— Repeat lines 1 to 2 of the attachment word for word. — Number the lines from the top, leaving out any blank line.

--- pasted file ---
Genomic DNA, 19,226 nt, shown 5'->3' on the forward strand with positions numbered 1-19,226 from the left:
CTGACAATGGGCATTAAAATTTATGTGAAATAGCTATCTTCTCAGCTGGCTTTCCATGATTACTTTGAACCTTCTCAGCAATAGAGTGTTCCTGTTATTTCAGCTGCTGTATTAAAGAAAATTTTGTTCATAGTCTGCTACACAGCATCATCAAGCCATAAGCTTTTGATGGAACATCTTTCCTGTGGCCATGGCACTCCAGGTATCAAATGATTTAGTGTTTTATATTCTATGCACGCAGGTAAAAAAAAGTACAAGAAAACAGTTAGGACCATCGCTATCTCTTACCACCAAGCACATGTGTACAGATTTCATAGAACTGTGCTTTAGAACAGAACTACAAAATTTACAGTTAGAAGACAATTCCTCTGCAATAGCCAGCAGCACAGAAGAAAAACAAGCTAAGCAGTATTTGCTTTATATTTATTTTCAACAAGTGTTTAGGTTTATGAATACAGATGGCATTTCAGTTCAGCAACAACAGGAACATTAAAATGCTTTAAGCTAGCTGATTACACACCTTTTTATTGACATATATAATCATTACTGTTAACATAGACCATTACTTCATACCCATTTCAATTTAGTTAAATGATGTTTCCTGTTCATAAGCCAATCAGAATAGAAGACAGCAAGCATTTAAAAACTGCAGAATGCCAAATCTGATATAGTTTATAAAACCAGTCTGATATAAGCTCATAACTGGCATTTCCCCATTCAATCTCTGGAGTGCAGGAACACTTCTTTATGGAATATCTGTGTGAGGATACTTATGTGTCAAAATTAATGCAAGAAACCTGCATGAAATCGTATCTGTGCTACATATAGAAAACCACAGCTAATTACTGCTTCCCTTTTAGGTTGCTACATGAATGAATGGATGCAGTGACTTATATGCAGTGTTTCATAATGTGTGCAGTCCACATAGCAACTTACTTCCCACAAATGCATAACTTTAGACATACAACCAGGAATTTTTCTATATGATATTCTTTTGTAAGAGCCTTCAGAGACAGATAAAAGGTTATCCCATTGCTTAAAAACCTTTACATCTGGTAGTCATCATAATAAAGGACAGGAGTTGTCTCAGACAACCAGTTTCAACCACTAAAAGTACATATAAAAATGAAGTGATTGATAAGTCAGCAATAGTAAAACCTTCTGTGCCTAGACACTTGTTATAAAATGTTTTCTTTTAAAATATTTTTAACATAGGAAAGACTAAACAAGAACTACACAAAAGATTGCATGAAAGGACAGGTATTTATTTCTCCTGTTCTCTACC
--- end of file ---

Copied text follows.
Genomic DNA, 19,226 nt, shown 5'->3' on the forward strand with positions numbered 1-19,226 from the left:
CTGACAATGGGCATTAAAATTTATGTGAAATAGCTATCTTCTCAGCTGGCTTTCCATGATTACTTTGAACCTTCTCAGCAATAGAGTGTTCCTGTTATTTCAGCTGCTGTATTAAAGAAAATTTTGTTCATAGTCTGCTACACAGCATCATCAAGCCATAAGCTTTTGATGGAACATCTTTCCTGTGGCCATGGCACTCCAGGTATCAAATGATTTAGTGTTTTATATTCTATGCACGCAGGTAAAAAAAAGTACAAGAAAACAGTTAGGACCATCGCTATCTCTTACCACCAAGCACATGTGTACAGATTTCATAGAACTGTGCTTTAGAACAGAACTACAAAATTTACAGTTAGAAGACAATTCCTCTGCAATAGCCAGCAGCACAGAAGAAAAACAAGCTAAGCAGTATTTGCTTTATATTTATTTTCAACAAGTGTTTAGGTTTATGAATACAGATGGCATTTCAGTTCAGCAACAACAGGAACATTAAAATGCTTTAAGCTAGCTGATTACACACCTTTTTATTGACATATATAATCATTACTGTTAACATAGACCATTACTTCATACCCATTTCAATTTAGTTAAATGATGTTTCCTGTTCATAAGCCAATCAGAATAGAAGACAGCAAGCATTTAAAAACTGCAGAATGCCAAATCTGATATAGTTTATAAAACCAGTCTGATATAAGCTCATAACTGGCATTTCCCCATTCAATCTCTGGAGTGCAGGAACACTTCTTTATGGAATATCTGTGTGAGGATACTTATGTGTCAAAATTAATGCAAGAAACCTGCATGAAATCGTATCTGTGCTACATATAGAAAACCACAGCTAATTACTGCTTCCCTTTTAGGTTGCTACATGAATGAATGGATGCAGTGACTTATATGCAGTGTTTCATAATGTGTGCAGTCCACATAGCAACTTACTTCCCACAAATGCATAACTTTAGACATACAACCAGGAATTTTTCTATATGATATTCTTTTGTAAGAGCCTTCAGAGACAGATAAAAGGTTATCCCATTGCTTAAAAACCTTTACATCTGGTAGTCATCATAATAAAGGACAGGAGTTGTCTCAGACAACCAGTTTCAACCACTAAAAGTACATATAAAAATGAAGTGATTGATAAGTCAGCAATAGTAAAACCTTCTGTGCCTAGACACTTGTTATAAAATGTTTTCTTTTAAAATATTTTTAACATAGGAAAGACTAAACAAGAACTACACAAAAGATTGCATGAAAGGACAGGTATTTATTTCTCCTGTTCTCTACC